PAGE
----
Munster supporters will finally get their wish this evening when Conor Murray partners Joey Carbery at half-back for the first time in provincial colours.
Yet the dream partnership will have to be firing on all cylinders from the first whistle if Johann van Graan’s side are to withstand the backlash they are expecting from a fired-up Castres side at Stade Pierre Fabre.
This is a pivotal weekend in the Heineken Champions Cup pool campaign and Munster entered it with a three-point lead at the top of Pool 2. They know they could finish it with a precious away victory that would plant a foot firmly in the quarter-finals but equally could find themselves right back in the mix if things do not go to plan and with a lot of hard work to do in the final two rounds starting January 11 at Gloucester.
Though Castres hardly acquitted themselves admirably in their lacklustre effort at Thomond Park last Sunday, they left enough of a calling card on their hosts in an abrasive and stubborn 30-5 defeat to suggest there will be plenty of fight left in them back on French soil.
“There’ll be a backlash from last weekend,” Murray predicted confidently. “There was a bit of niggle in the last game and it probably distracted us a little bit towards the end of the game when we could have pushed on and got a bonus point.
“So they’ll be firing from last weekend, or reeling from last weekend and we’ve got to be really task-focused going down there.
“We drew down there last year and we were lucky at certain times but also we had opportunities we could have taken.
“We know it will be completely different, that it will be a much tighter game. You know, it was 13-0 (last Sunday) and then we managed to get through a period of them attacking in our 22 and then eventually snuck away and made the scoreboard look a lot better.
“I can see it being a bit tighter down there. Again, their set-piece, their maul, lineout, scrum, especially their scrum they’ll be disappointed and they’ll be doing an awful lot of work on that in the week I presume and it will be a lot tougher.”
That Carbery has passed fit after withdrawing a week ago with a tight hamstring is a boost to head coach van Graan, handing him a first opportunity to form the Test-quality half-back combination many believe can turn Munster from latter-day bridesmaids back into the perennial title contenders they were renowned for being in their pomp of a decade ago.
It is a harsh call on JJ Hanrahan, the fly-half who stepped into the breach last Sunday when Carbery fell by the wayside and steered Munster to victory with a faultless goal-kicking display and try-scoring man of the match performance.
He must return to the bench and prepare to cover his less experienced but much-vaunted new team-mate, who has the talents to thrill not just supporters but also team-mates and, crucially, his scrum-half.
“Yeah, it is exciting,” Murray said of their partnership. “I have had limited game time with Joey with Ireland. The odd time we have linked up and training an awful lot together. It’s exciting. Like I said at the start of the season, he’s going to be a massive player for Munster and Ireland for years to come. I can’t wait to get going with him but there are a lot of 10s here. I think JJ went really well last weekend. Especially off the tee against Edinburgh, he didn’t have his best day. Mentally to come back and kick everything, 100% off the tee in a big European game is a massive credit to him for that.”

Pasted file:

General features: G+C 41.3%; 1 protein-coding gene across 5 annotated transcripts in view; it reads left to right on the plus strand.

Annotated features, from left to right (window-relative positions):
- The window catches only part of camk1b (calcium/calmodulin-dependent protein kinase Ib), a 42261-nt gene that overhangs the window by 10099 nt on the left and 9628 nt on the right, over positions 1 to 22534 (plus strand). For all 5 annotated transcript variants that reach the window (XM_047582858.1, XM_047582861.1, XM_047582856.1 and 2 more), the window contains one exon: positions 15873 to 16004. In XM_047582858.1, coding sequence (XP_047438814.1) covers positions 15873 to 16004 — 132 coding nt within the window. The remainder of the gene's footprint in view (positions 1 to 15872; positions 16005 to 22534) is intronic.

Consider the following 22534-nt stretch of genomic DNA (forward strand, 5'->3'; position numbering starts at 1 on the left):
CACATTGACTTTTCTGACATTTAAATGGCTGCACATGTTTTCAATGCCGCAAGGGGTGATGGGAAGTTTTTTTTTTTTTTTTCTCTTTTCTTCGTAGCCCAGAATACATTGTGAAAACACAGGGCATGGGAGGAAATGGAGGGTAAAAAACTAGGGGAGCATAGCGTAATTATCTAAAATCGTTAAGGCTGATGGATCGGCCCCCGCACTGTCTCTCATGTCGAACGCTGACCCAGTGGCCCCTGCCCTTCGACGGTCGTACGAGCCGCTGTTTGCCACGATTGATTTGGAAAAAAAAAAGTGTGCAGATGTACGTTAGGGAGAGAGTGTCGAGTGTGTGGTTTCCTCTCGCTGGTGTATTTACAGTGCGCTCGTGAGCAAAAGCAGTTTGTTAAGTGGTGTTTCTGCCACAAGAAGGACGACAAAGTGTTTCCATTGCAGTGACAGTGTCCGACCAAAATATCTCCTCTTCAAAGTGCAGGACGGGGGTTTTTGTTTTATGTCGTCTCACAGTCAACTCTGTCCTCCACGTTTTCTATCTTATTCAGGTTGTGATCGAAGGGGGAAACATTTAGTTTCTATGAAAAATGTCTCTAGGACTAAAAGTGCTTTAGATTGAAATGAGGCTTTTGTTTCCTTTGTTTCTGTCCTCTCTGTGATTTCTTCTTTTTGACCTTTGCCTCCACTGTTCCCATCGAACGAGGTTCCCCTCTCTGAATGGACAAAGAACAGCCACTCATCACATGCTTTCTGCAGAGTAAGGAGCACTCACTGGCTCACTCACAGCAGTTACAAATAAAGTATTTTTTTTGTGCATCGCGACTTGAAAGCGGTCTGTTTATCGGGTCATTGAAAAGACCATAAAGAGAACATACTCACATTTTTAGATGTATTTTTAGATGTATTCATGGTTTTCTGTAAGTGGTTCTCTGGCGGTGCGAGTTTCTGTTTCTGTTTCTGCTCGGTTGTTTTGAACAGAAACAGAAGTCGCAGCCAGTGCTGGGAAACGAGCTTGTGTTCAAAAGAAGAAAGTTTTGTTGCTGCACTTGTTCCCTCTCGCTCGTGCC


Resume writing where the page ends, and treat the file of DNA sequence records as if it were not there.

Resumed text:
Carbery has already benefited from his consistent exposure at fly-half since joining Munster and after 151 minutes of Test-match experience alongside Murray since his famous debut off the bench against the All Blacks in 2016 theirs is a partnership that can only go from strengthto strength. Murray can provide the experience Carbery lacks and aside from serving as the senior partner he has the skillset and leadership to take some of the playmaking responsibilities off the former Leinster player’s shoulders.
It can also bring the best out a backline growing in confidence and fluency as attack coach Felix Jones expands their repertoire and full-back Mike Haley continues to bed in as a second receiver option to augment the playmaking talents of inside centre Rory Scannell, although conditions will continue to dictate when and where that comes to fruition. If this evening’s conditions in France are anything like last Sunday in Limerick then Munster’s more traditional approach may be required.
That such variety is on the menu at all is a sign of progress for a side exposed as one-dimensional by the best clubs in Europe over the last couple of seasons.
Last season’s Top14 champions come into that category on their home soil, even if they showed precious little of that class a week ago.
Yet as tough as it will be at Stade Pierre Fabre, this is a Munster outfit more than capable of taking another giant stride forward with a victory in France this evening.